Why is the POLYFIT function in MATLAB unable to find a fit over my data values?
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MathWorks Support Team on 24 Jan 2013
I am using the POLYFIT function to fit a second order polynomial over my data values as follows.
However, I receive the following warning message
ERROR: Warning: Polynomial is badly conditioned. Add points with
distinct X values, reduce the degree of the polynomial, or try
centering and scaling as described in HELP POLYFIT.
MathWorks Support Team on 30 Nov 2022
Edited: MathWorks Support Team on 5 Dec 2022
The example fitting will throw a warning in R2009a but will not in later releases due to changes in how POLYFIT throws warnings. The numerical properties of the problem have not changed, it is still ill-conditioned.
The warning message occurs is due to the scaling of the data. It produces an ill-conditioned least squares problem which POLYFIT flags. One way to address this is to scale the data, such that each "X" in the original input is scaled into "X_new" as follows:
X_new = (X – mean(X))/std(X)
This scales the input values so that x' is contained in [-1 1]. The third calling syntax of POLYFIT does this scaling before fitting the polynomial and returns a third output:
mu = [mean(X) std(X)]
This will return a different set of coefficients than as if the data were to be fitted with no scaling.
you will receive:
p*(X_new) = A_new*(X_new)^2 +B_new*(X_new) + C_new
%For notational purposes, the unscaled polynomial is
p(X) = A*(X)^2 +B*(X) + C
These new coefficients are correct in the sense that p(X_new) will produce the same Y value as its corresponding X and the fitting can be used to estimate any query point if it is scaled properly. These scaled coefficients can be transformed back to their non-scaled form with some caveats which I will address later. Since these two equations must be equal for corresponding X and X_new values, there is a relationship between the coefficients for a scaled (A_new,B_new,C_new) and un-scaled (A,B,C).
A_new*(X_new)^2 +B_new *(X_new) + C_new = A*(X)^2 + B*(X) + C
By writing X_new in terms of X as above, this relationship can be manipulated to generate closed form expressions for A,B, and C:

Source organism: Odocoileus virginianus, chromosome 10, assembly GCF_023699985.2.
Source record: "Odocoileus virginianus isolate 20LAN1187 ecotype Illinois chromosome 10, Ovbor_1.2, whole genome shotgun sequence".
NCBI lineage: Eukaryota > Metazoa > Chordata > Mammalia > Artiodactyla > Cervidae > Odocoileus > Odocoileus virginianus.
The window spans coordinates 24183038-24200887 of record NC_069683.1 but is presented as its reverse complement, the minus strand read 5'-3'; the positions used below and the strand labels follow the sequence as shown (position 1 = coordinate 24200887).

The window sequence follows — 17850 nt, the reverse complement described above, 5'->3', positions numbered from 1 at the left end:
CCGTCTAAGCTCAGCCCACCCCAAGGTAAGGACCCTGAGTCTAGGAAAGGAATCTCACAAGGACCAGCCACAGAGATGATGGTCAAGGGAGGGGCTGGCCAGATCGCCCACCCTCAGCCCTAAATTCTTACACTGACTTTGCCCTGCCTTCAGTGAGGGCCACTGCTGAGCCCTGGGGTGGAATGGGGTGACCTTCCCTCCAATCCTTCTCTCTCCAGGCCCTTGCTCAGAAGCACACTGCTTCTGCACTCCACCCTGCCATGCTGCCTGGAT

[p,S,mu] = polyfit(X,y,2)
A_new = p(1); B_new = p(2); C_new = p(3); mu1 = mu(1); mu2 = mu(2);
A = A_new/(mu2)^2
B = (B_new*mu2)/mu2 – (2*A_new*mu1)/(mu2)^2
However, this approach can be generalized for higher order fittings using the binomial theorem. (https://en.wikipedia.org/wiki/Binomial_theorem ). Consider the closed form equations above, but in matrix form, with A, b, and C being the sums of the columns. \n\n
M = [nchoosek(2,0) nchoosek(2,1)*(-mu1) nchoosek(2,2)*(-mu1)^2;
0, nchoosek(1,0), nchoosek(1,1)*(-mu1);
0, 0, choosek(0,0)];
T = ( p.' ./ [mu2^2 mu2 1].' ) .* M
This should hopefully make it a bit clearer that the rows of the matrix M are the coefficients of the expansion of:
(X - mu1)^k
The general form of which is given by the Binomial Theorem.
Lastly, a couple of caveats; This is not a recommended workflow to manually convert from scaled to non-scaled coefficients. Manually transforming the data is largely is redundant as you can produce the un-scaled coefficients by simply calling POLYFIT with the 2 output syntax in addition to the 3 output syntax. However, please note that these results can differ slightly from the manually transformed coefficients. See the well-conditioned example from the documentation below using the generalized matrix form of the transformation to demonstrate.
>> load census
>> p = polyfit(cdate,pop,2);
>> [phat,S,mu] = polyfit(cdate,pop,2);
>> T = ( phat.' ./ [mu(2)^2 mu(2) 1].' ) .* [nchoosek(2,0) nchoosek(2,1)*(-mu(1)) nchoosek(2,2)*(-mu(1))^2; 0 nchoosek(1,0) nchoosek(1,1)*(-mu(1)); 0 0 nchoosek(0,0)]
0.0000 -0.0025 2.3366
0 0.0001 -0.2298
0 0 0.0062
>> pT = sum(T) % sum over cols
0.0000 -0.0024 2.1130
0.0000 -0.0024 2.1130
>> p - pT
-0.0000 0.0008 -0.7785
Note that even in this relatively nice example there are some numerical differences since the coefficients have been calculated differently. Now let's turn our attention back to the original example
>> x = -100000:10000:200000;
f = @(x) 1000*x.^2+ 3*x + 0.023;
y = f(x);
>> p = polyfit(x,y,2);
[phat,S,mu] = polyfit(x,y,2);
T = ( phat.' ./ [mu(2)^2 mu(2) 1].' ) .* [nchoosek(2,0) nchoosek(2,1)*(-mu(1)) nchoosek(2,2)*(-mu(1))^2; 0 nchoosek(1,0) nchoosek(1,1)*(-mu(1)); 0 0 nchoosek(0,0)]
0.0000 -0.0001 2.5000
0 0.0001 -5.0000
0 0 2.5000
>> pT = sum(T)
1.0000 0.0030 0.0000
1.0000 0.0030 0.0000
>> p - pT
0.0000 -0.0000 0.0025
In this case you will see that the numerical difference has increased by nearly 10^7. For similar situations, it is likely that the newly calculated non-scaled coefficients will not be an accurate fit for your data, and all you have done is essentially circumvented the warnings for an ill-conditioned problem.
More Answers (2)
Shaik Pasha on 27 Oct 2014
Hi, the provided information for 2nd order polynomial is very much useful. But my query is what would be the transformation equations for the 3rd and 4th order polynomial equations, wherein i had to extract [A,B,C,D] and [A,B,C,D,E], respectively.
Hope for the earliest reply.
Christoph on 31 Oct 2014
Edited: MathWorks Support Team on 6 Apr 2018
@Shaik: Basically, you have to exploit the binomial theorem http://en.wikipedia.org/wiki/Binomial_theorem to get a formula for arbitrary degrees of your polynomial. A working MATLAB solution can be found here: https://groups.google.com/forum/#!topic/comp.soft-sys.matlab/D4JPQhkylkE - the polyfit_convert function.